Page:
According to the news article, the combination of the herbs is as follows:
Lonicera Japonica Thund (honeysuckle flower)-3 grams,
Isatis Indigodica- 3 gms,
Mentha Haplocalyx Brip (mint).-3 gms
Glycyrrhiza Glabra(licorice)-3 gms.
These herbs are available in Chinese herbal medicine shops. It should be noted that a search of the scientific literature, the web and discussions with infectious disease colleagues did not produce a primary source for these claims, so the herbs and their doses reported in the news article may or may not be accurate.
What are these herbs and what do they purport to do?
Laboratory investigations of lonicera have mainly focused on demonstrating anti-inflammatory actions. In vitro and animal studies indicate antibacterial and antiviral activity (mainly tested for seasonal influenza). In traditional Chinese medicine it is used almost exclusively for prevention and treatment of the common cold and upper respiratory tract infections, sore throats and general flu-like symptoms
Also known as Woad root, this herb is thought to have very broad anti-infection properties, which partly explains its repeated use in these formulas. It contains the dye indigo (a crude form is used as the Chinese medicinal substance qingdai), which has been used worldwide as an antimicrobial medicine.
These are Chinese peppermints and were described by the Chinese as early as 470 AD in the Oriental Materia Medica as a treatment for fever, headaches, excessive tearing, sore throat, oral and skin lesions, rash, and toothache. The principal active constituents of mentha are the essential oils, which comprise about 1% of the herb. They dilate peripheral blood vessels, inducing perspiration and alleviating aching.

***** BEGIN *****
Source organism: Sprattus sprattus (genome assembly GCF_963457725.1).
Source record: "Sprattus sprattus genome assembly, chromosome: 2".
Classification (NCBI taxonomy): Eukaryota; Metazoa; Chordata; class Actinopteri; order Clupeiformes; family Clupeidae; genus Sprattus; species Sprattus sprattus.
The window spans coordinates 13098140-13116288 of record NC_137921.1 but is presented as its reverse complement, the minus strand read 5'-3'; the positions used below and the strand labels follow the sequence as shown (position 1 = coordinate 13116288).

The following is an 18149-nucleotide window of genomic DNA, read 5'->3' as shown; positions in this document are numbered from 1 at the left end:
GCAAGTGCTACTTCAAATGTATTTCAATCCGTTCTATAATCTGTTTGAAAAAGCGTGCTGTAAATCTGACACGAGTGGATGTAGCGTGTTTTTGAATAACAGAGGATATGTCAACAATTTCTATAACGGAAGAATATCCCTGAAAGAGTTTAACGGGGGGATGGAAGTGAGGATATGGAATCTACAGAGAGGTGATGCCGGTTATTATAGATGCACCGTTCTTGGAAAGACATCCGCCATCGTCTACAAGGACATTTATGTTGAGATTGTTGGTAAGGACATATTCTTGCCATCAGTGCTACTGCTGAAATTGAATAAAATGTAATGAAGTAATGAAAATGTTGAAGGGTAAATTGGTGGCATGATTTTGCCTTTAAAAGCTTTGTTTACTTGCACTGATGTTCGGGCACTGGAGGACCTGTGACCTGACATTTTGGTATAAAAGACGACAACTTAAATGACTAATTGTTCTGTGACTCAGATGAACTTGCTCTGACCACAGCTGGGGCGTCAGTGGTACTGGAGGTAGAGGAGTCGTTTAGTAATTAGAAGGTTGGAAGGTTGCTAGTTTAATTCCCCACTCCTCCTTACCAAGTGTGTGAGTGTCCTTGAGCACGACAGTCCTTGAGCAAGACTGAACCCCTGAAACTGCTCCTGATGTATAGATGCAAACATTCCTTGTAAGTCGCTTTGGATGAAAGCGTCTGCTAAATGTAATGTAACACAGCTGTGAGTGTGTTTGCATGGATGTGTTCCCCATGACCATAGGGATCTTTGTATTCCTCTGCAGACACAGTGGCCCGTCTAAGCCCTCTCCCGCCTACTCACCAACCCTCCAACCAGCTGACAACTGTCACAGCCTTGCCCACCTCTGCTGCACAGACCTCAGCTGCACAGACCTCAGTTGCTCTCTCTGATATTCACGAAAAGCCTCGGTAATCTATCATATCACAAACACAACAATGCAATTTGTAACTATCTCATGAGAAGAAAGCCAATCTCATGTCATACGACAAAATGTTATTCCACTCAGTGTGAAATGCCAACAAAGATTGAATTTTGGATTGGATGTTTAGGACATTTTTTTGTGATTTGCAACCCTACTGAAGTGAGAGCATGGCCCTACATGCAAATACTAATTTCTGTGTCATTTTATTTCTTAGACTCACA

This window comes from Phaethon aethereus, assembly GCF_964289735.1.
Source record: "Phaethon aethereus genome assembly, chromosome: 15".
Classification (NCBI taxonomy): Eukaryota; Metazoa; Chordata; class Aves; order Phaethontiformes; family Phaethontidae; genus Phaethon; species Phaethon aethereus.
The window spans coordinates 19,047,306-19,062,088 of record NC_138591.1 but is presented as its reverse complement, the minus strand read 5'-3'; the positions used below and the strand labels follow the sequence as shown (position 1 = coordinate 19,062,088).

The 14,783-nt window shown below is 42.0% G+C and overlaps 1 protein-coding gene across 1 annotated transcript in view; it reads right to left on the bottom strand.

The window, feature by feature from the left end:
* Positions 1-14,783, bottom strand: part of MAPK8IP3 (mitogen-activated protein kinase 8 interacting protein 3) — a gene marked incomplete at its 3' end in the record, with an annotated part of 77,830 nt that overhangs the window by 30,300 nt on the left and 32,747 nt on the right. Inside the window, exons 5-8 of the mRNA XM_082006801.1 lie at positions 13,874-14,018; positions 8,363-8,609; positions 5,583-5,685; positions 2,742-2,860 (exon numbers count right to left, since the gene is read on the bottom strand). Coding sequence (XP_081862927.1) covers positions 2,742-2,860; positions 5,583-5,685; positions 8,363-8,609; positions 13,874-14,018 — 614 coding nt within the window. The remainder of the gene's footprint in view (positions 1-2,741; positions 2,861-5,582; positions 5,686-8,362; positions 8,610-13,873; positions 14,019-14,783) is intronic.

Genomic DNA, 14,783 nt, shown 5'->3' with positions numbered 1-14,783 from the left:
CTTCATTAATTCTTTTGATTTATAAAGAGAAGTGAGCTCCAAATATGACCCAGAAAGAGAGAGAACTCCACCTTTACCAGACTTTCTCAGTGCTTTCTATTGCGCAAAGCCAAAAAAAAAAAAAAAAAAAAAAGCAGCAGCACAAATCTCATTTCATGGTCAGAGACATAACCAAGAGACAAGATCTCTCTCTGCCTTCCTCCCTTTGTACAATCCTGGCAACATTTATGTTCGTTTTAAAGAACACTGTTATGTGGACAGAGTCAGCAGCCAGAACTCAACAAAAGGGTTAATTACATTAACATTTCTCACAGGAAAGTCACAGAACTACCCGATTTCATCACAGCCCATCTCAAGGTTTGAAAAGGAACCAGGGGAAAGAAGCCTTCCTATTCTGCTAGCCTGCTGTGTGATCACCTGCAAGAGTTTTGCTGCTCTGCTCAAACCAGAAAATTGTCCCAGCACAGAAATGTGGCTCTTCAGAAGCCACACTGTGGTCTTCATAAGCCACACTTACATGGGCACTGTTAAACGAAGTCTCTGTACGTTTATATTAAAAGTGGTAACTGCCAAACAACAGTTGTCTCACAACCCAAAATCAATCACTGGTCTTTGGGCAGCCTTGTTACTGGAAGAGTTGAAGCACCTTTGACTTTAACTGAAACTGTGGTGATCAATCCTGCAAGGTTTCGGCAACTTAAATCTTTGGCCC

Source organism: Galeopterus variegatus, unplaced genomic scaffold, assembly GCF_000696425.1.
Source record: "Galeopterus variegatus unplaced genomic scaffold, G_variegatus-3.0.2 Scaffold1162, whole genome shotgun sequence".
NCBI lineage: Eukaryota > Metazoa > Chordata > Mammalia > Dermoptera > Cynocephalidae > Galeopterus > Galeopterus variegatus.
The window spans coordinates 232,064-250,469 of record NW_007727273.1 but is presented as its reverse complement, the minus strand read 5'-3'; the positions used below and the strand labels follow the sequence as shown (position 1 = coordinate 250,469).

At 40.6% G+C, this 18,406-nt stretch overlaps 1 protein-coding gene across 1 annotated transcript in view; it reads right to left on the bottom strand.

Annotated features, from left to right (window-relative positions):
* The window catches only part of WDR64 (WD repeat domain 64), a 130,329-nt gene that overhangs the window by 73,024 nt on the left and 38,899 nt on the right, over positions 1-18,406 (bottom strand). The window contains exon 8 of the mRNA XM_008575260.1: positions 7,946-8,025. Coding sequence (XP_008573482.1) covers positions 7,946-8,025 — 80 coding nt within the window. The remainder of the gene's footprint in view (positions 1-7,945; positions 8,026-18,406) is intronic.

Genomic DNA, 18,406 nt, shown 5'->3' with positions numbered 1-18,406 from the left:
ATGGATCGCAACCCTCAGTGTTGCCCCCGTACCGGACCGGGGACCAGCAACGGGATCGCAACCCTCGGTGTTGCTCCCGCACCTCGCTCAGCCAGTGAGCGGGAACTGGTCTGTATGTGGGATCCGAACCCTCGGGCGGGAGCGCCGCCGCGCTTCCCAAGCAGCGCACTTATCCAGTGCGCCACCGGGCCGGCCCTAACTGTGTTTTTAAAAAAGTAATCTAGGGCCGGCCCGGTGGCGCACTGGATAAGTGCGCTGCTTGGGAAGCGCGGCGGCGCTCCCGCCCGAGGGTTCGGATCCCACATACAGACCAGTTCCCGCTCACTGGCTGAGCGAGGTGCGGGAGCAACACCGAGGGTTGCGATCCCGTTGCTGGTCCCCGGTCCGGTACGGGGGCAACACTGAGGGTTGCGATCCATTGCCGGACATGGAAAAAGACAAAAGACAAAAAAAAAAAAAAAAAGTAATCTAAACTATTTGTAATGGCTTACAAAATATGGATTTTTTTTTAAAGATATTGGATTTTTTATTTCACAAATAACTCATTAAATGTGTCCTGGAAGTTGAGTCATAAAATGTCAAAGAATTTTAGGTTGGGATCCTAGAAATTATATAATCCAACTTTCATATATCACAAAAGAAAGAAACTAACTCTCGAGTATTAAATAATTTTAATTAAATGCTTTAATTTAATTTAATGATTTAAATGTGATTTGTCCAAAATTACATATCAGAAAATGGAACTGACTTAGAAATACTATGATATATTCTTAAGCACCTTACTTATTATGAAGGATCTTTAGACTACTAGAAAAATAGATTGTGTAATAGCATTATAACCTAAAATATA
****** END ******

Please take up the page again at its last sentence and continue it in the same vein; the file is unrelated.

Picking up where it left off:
Glycyrrhiza Glabra (European licorice)
Therapeutic use of licorice dates back to the Roman Empire. Hippocrates (460BC) extolled its use as an expectorant and gas reliever. It is one of the most commonly used herbs in the Chinese Materia Medica and is traditionally said to â€œharmonizeâ€ a formula in Chinese medicine, acting as a guide drug to enhance the activity of other ingredients, reducing toxicity, as well as improving flavor. In Western medicine it is commonly found in cough medicines. Recognized side effects of prolonged use includes hypertension, water retention, sodium retention and loss of potassium.
The theory in traditional Chinese medicine is that rather than using a single herb or a single formulation to treat an infection like flu, a collection of herbs and formulas working together will produce a better response in the patient. Many of these formulations evaluated in large scale studies in China from the 1950s through the 1970s claimed to demonstrate preventive properties. These findings, which appeared in Chinese medical journals and books, were reviewed at the Institute for Traditional Medicine (ITM) in Oregon. In a 2006 report, Subhuti Dharmananda, PhD, Director of ITM, explained that â€œwhile there is insufficient proof from these studies that Chinese herbal therapies can cure or impede influenza because of problems in methodology and reporting, practitioners of Chinese medicine and their patients are convinced of the efficacy of this approach.â€
Routine prescription of Chinese herbs for seasonal flu or other therapeutic applications continues to be limited primarily to those countries like China, Japan and Korea where traditional herbal medicine is officially recognized. In other countries, including the US, herbs are available mainly through the work of licensed acupuncturists, naturopaths, and other non-M.D. practitioners, as well as through direct marketing of products to consumers.
Although Chinese research has recently been tainted by allegations of widespread fraud,
there is clearly much to be learned from the potential use of herbs to treat various diseases including swine flu. As Americans turn more and more to alternative medicine, it will be critical to have good scientific data to document the safety and efficacy of herbal formulations. It is important to remember that herbs, though â€œnaturalâ€ often have strong medicinal properties that may include dangerous side effects.
- Deborah Shlian Miami Health Care Examiner